Sun News Digest


March 28, 2005


Bush attends Fort Hood service

President Bush attended an Easter service yesterday at Fort Hood, where he offered prayers for peace and the well-being of American soldiers and their families. For a third straight year, the president marked Christianity's holiest day at the largest active-duty armored post in the military. [Page 3a]

Black, Asian women earn more

Black and Asian women with bachelor's degrees earn slightly more than similarly educated white women, and white men with four-year degrees make more than anyone else with the same education, according to data being released today by the Census Bureau. [Page 3a]


Pope appears, can't speak

In a dramatic illustration of his decline, a grimacing Pope John Paul II appeared before thousands of Easter pilgrims yesterday and struggled to speak but ultimately failed. [Page 1a]

Kyrgyz leaders at risk of split

Former opposition leaders who took over Kyrgyzstan last week after protests ousted President Askar A. Akayev were at risk yesterday of splitting into rival camps. The political contest pitted an outgoing Parliament against a new Parliament chosen in disputed elections that sparked the country's political crisis. [Page 7a]

Protesting Iraqi guards shot

Gunmen inside Iraq's Science and Technology Ministry headquarters opened fire yesterday on an angry crowd of off-duty security guards, killing one and wounding three others who were protesting wage reductions, police and witnesses said. [Page 7a]


Fatal drug overdoses dropping

Baltimore health officials will announce today that fatal drug overdoses in the city reached their lowest level in five years in 2004. The city's health commissioner and some substance abuse specialists attribute the decline to two factors: an expansion in drug treatment and the distribution of an anti-overdose medication to administer in emergencies. [Page 1a]

Family to lobby to rename BWI

Lawmakers and African-American political leaders plan to step up the pressure today to press the state Senate to support renaming Baltimore-Washington International Airport for former Supreme Court Justice Thurgood Marshall. The civil rights pioneer's widow and son plan to speak in Annapolis this afternoon. [Page 1b]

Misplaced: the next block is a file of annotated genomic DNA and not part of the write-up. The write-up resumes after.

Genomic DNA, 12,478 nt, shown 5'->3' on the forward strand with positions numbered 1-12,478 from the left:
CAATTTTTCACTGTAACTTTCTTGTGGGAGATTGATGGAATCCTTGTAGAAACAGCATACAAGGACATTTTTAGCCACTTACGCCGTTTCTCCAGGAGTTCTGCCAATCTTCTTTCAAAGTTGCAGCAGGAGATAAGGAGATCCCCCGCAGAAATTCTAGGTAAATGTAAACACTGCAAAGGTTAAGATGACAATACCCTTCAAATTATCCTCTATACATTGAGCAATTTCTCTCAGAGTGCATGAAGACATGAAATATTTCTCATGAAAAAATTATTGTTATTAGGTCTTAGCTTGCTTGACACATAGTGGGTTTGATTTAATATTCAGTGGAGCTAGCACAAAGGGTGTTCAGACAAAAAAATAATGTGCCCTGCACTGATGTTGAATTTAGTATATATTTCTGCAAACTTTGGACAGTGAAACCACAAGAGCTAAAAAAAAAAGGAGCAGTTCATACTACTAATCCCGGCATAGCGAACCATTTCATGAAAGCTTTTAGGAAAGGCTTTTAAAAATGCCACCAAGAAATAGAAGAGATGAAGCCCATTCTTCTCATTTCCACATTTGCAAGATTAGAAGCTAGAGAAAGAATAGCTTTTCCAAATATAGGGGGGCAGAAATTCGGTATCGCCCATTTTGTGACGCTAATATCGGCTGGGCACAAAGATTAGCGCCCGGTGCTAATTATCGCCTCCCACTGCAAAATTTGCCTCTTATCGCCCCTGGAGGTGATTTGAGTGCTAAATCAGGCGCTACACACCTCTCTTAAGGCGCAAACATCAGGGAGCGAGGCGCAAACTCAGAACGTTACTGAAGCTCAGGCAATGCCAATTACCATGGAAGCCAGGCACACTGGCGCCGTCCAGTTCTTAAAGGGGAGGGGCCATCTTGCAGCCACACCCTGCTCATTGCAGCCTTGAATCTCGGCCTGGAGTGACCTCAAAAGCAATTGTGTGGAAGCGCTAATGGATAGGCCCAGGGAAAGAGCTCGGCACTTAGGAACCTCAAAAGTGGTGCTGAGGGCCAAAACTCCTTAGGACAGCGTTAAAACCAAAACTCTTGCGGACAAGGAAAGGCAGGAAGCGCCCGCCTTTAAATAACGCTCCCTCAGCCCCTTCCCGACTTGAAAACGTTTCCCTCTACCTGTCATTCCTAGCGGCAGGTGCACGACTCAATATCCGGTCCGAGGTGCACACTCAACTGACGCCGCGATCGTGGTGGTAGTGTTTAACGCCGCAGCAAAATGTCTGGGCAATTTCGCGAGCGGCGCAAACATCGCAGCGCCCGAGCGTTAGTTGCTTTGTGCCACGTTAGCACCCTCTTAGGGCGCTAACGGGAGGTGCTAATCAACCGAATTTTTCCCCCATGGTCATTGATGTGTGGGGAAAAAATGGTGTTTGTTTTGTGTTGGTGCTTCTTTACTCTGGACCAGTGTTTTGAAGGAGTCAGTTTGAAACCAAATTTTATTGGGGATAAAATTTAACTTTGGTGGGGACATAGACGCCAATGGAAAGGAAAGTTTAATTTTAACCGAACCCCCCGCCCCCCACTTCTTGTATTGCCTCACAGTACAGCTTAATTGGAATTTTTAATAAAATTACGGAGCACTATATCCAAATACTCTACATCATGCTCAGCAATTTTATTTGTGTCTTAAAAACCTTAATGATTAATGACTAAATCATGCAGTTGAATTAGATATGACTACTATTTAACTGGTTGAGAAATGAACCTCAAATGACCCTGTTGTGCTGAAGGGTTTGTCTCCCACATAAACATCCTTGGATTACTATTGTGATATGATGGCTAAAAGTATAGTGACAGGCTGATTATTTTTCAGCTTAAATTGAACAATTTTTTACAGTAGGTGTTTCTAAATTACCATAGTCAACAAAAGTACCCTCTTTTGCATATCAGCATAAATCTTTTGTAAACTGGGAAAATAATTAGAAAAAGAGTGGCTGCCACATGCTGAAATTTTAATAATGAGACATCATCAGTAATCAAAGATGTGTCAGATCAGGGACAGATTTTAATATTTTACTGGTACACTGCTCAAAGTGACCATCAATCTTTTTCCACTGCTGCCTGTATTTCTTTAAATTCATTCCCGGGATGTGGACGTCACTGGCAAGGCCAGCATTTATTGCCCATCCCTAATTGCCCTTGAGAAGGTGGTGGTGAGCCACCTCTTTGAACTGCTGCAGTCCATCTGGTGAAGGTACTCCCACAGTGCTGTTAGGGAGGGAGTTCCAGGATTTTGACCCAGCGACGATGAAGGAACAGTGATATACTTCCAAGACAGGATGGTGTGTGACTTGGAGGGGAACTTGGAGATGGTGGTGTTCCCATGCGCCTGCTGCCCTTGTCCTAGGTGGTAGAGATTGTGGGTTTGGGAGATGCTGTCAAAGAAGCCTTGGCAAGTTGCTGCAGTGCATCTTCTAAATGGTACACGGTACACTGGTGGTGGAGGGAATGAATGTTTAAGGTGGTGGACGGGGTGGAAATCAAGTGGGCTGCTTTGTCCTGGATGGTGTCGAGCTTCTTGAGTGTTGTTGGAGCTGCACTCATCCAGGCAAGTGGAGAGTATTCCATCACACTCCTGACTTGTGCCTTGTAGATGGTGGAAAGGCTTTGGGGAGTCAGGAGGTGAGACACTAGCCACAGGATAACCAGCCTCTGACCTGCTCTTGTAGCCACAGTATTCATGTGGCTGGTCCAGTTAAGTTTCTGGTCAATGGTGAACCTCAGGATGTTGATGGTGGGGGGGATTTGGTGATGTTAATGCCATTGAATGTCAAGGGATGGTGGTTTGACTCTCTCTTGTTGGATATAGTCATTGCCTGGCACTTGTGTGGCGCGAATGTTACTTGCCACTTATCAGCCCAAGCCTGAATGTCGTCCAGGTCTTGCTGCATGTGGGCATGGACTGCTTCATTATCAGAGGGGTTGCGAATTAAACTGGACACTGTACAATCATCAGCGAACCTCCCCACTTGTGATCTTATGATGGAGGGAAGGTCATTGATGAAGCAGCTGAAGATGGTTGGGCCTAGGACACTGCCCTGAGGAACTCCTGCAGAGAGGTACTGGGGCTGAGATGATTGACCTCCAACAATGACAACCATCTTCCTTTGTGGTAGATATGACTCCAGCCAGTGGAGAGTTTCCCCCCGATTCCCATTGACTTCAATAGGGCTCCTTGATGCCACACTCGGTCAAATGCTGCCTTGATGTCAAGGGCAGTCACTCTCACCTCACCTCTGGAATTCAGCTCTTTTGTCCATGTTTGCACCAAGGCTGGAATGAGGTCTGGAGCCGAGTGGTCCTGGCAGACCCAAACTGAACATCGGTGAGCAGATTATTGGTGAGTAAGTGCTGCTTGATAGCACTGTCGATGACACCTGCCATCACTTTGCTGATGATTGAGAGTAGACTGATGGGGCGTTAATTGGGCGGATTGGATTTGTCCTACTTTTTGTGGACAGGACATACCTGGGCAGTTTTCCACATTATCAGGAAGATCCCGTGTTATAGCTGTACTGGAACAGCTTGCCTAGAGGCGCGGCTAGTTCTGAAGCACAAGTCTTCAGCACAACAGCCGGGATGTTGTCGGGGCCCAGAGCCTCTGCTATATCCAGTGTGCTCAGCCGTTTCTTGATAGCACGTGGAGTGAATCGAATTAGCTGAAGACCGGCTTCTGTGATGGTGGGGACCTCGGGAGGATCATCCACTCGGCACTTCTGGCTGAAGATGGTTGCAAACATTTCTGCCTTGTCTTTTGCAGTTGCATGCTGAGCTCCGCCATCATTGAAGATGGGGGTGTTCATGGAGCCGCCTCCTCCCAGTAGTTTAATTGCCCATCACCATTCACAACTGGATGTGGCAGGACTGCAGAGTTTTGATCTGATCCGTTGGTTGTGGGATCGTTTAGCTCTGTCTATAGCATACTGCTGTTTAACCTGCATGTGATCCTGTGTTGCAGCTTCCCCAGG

Frederick County to fight slots

Frederick County is drawing up a local law to keep out slot machines. Even though legislation remains stuck in the General Assembly over whether to expand legalized gambling, local Frederick officials are worried and drawing up zoning regulations to prohibit video lottery terminals. [Page 1b]


N.C. headed to Final Four

Sean May led North Carolina with 29 points and 12 rebounds in the Tar Heels' 88-82 victory over Wisconsin in the final of the Syracuse Regional of the NCAA tournament. The Tar Heels advanced to their record 16th Final Four. [Page 1d]

Michigan State outlasts Kentucky

Michigan State pulled away in the second overtime of the Austin Regional final, overcoming Kentucky, 94-88, and advancing to the Final Four. It was the first time in tournament history that three regional finals had gone to overtime. [Page 1d]

Sorenstam wins fifth in row

Annika Sorenstam won the Nabisco Championship in Rancho Mirage, Calif., by eight shots. It was Sorenstam's fifth victory in a row over two seasons, tying a record set by Nancy Lopez in 1978. It was also her eighth major championship win. [Page 1d]


Torture on `24' stirs debate

This season of 24 has shown brutal torture and interrogation techniques. The Fox TV drama is entering into a national debate over how far the government should go to extract information from suspected terrorists. Some observers praise the show for contributing to public education on the subject, while others say it's unrealistic. [Page 1c]

Blake career faces obstacles

Robert Blake, best known as the Emmy-winning 1970s detective Baretta, would like to get back to work. The question is: Does Hollywood have a job for a man who, some believe, got away with murder? Industry insiders say it won't be easy - in part simply because Blake is at an age when acting jobs are scarceanyway. [Page 1c]

`Guess Who' comes to reign

The Bernie Mac and Ashton Kutcher comedy Guess Who, an update to the 1967 Guess Who's Coming to Dinner, debuted at No. 1 this weekend with $21 million, according to studio estimates yesterday. [Page 3c]


"As an alternative to outright prohibition of slot machine parlors, I would be amenable to allowing them in `Slot Machine' floating zones ... within a one (1) mile radius of the residences of our delegation members who vote for slots."

John L. "Lennie" Thompson Jr., president of the Frederick County commissioners, directing staff to draft zoning rules (Article, Page 1B)



Have questions about taxes and filing as the April 15 deadline looms? Ask a local expert online at:


Start the week with our expanded Monday Business report at:

Baltimore Sun Articles
Please note the green-lined linked article text has been applied commercially without any involvement from our newsroom editors, reporters or any other editorial staff.